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We’re unlocking the secrets to the Perfect Thanksgiving feast with our handpicked selection of the most delicious wine pairings.
It’s officially Turkey Season, and that means…lots of turkey. Whether your roasting a turkey layered in bacon or spicing up its wings, this is the only time year where we’re all obsessing over what pairs best with a turkey-led feast.
We all start off with the predictable sides. Statically speaking, stuffing disappear the fastest in most states. This love of stuffing gives rise to the age old debate of whether sausage, herb or vegetable stuffing is king. Then there’s the forever-question of whether we prefer our spinach served as a warm salad with bacon dressing, creamed, or sauteed. Cranberry is a prickly topic, with a firm line in the sand drawn between those who love their cranberries fresh and those who prefer sweeter canned varieties. The only thing both sides of the cranberry debate can agree on is their mutual disdain for those of us who prefer a concoction of cranberries, strawberry jello, marshmallows, and sweetened shredded coconut. Though I admit this latter option is a thinly-veiled dessert masquerading as a dinner side, but I insist on looking the other because if ever there was a season for overindulgence, this is assuredly it. So pass the cranberry-coconut-marshmallow-jello, if you please.
While these are all decidedly matters of preference, they are nevertheless ‘big’ questions because we’ve all experienced meals where that ‘one’ item that either brought the whole meal together or stuck out like a sore limb.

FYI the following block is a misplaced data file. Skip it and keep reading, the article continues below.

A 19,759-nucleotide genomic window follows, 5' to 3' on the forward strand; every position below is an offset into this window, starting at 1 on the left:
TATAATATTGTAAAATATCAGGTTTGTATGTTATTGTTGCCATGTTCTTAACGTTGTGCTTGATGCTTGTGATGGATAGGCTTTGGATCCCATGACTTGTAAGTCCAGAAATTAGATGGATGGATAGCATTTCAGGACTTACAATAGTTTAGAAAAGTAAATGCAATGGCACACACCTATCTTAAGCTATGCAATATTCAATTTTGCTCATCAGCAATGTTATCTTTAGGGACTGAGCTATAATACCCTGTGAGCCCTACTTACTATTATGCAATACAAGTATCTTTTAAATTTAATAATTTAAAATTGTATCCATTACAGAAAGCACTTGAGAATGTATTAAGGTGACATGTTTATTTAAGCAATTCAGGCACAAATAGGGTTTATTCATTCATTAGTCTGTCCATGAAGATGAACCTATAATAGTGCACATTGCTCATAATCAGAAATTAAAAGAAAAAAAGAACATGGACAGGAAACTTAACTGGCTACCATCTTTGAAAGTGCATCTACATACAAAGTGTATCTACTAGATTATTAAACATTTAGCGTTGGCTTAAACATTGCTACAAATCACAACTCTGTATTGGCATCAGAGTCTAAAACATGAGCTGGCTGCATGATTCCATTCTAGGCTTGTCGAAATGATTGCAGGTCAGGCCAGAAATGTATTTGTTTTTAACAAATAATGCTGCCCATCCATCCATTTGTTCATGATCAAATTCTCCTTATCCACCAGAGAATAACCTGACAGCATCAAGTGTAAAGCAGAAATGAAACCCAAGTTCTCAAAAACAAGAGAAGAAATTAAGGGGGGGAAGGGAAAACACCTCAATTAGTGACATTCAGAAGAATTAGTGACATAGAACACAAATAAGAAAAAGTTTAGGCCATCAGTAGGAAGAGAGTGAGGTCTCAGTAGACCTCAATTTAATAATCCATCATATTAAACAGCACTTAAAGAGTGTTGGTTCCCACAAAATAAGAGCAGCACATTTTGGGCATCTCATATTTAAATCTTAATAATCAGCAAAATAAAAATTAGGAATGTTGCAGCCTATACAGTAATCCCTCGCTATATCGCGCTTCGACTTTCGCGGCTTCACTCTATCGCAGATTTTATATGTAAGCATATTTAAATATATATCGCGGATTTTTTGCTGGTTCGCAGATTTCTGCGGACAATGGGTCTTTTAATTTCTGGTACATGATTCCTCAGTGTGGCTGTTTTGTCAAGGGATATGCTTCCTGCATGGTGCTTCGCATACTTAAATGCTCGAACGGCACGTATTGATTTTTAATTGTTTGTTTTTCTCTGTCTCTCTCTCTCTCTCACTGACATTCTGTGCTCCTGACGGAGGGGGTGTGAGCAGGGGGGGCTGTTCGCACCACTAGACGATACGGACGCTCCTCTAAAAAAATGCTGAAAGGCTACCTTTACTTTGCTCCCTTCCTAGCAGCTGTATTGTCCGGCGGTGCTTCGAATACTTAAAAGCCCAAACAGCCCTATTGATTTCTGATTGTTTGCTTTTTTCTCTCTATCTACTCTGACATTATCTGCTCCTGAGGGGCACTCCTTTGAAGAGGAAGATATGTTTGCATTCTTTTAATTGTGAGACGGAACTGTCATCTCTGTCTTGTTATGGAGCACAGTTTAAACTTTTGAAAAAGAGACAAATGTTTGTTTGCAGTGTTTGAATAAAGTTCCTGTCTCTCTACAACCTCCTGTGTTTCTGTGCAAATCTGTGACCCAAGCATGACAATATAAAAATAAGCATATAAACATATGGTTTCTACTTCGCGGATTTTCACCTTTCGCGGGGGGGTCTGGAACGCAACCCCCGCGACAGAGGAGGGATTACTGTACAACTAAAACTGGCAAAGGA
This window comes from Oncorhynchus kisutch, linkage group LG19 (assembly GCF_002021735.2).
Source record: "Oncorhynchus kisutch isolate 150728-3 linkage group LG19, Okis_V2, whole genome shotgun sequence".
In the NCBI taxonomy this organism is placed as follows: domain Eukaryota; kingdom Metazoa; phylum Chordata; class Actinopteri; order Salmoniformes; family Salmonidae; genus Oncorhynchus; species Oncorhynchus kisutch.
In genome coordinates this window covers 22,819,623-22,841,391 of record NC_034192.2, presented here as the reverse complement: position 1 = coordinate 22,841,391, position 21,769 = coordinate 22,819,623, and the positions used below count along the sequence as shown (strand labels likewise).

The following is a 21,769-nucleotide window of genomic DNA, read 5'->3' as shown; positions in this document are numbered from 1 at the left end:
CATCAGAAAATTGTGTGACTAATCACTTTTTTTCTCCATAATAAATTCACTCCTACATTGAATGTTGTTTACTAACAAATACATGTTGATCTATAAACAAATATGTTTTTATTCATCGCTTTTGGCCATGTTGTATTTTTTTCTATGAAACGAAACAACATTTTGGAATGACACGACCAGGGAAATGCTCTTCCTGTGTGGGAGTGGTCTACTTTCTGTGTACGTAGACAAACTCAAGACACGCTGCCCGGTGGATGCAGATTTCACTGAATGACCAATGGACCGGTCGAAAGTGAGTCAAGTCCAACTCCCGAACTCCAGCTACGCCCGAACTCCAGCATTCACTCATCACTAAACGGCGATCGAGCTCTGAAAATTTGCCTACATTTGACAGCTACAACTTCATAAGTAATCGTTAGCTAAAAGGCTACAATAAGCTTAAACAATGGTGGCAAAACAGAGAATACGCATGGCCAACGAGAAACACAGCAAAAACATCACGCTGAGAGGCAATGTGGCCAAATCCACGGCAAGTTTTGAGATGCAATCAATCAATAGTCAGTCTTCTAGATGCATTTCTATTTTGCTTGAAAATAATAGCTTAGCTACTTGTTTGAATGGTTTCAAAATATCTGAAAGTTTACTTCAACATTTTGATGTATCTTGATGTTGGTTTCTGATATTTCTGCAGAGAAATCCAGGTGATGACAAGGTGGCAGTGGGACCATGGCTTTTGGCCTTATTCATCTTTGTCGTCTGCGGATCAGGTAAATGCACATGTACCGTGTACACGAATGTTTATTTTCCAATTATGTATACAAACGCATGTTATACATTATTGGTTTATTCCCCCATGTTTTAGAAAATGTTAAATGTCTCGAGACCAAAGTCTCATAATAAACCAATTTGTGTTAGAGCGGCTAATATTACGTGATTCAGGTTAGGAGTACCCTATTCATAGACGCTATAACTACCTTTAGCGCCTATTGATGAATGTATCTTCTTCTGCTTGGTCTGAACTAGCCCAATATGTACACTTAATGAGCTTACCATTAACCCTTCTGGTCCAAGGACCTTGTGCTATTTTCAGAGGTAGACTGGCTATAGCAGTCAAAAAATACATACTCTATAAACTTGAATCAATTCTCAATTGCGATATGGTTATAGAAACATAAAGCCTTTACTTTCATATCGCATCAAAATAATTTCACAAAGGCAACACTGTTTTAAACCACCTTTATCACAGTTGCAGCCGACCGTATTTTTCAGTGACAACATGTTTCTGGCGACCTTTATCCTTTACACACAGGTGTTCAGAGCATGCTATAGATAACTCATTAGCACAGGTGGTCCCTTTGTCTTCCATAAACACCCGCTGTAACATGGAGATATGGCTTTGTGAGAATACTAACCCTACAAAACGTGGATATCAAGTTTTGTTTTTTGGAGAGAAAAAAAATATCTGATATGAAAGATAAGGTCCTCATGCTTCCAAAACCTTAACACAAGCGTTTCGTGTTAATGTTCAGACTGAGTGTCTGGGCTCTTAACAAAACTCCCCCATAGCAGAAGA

But you’ve likely already got the menu down, but what about the beverage? What is the ideal pairing for a bacon-laced turkey? If you’re like most, and devour the stuffing before anything else, do you follow that with a swallow of grenache or assyrtiko? And what about those who enjoy their Thanksgiving appetizers as much as the main course itself? Do you break open an oaky chardonnay, a sauvignon blanc, or a malbec?
If those are the questions you wanted answered this season, then read on, because we’ve got you covered from appetizers to stuffing, and from turkey to pie, we’ve got your Thanksgiving wine pairings covered.
Thanksgiving Appetizers – Starter Wines
Here are my three favorite wines to pair with Thanksgiving starters. For this selection, we’re discussing sauvignon blanc, pinot grigio, and malbec. The key to these wines is their versatility, meaning they’ll pair deliciously with pretty much the entire range of Thanksgiving starters from candied nuts and cheeseboards, to rolls, garlic bread, and cured meats.
These wines range from light to medium-light bodied, have refreshing qualities, and are generally very approachable wines on their own.
Now, let’s get to it.
- Sauvignon Blanc:
- Characteristics: This is a white wine beloved for its bright acidity and vibrant, expressive aromatics. It often features herbaceous and grassy notes, along with citrus, green apple, and tropical fruit flavors. The crisp and refreshing profile of Sauvignon Blanc makes it a popular choice, particularly for those seeking lively, zesty wines.
- Pairing Examples:
- Herbed Goat Cheese Crostini: The zesty acidity and herbal notes of the Sauvignon Blanc will perfectly complement the creamy goat cheese and the fresh herbs. Consider topping these crostini with pignoli nuts or a dusting of fresh thyme.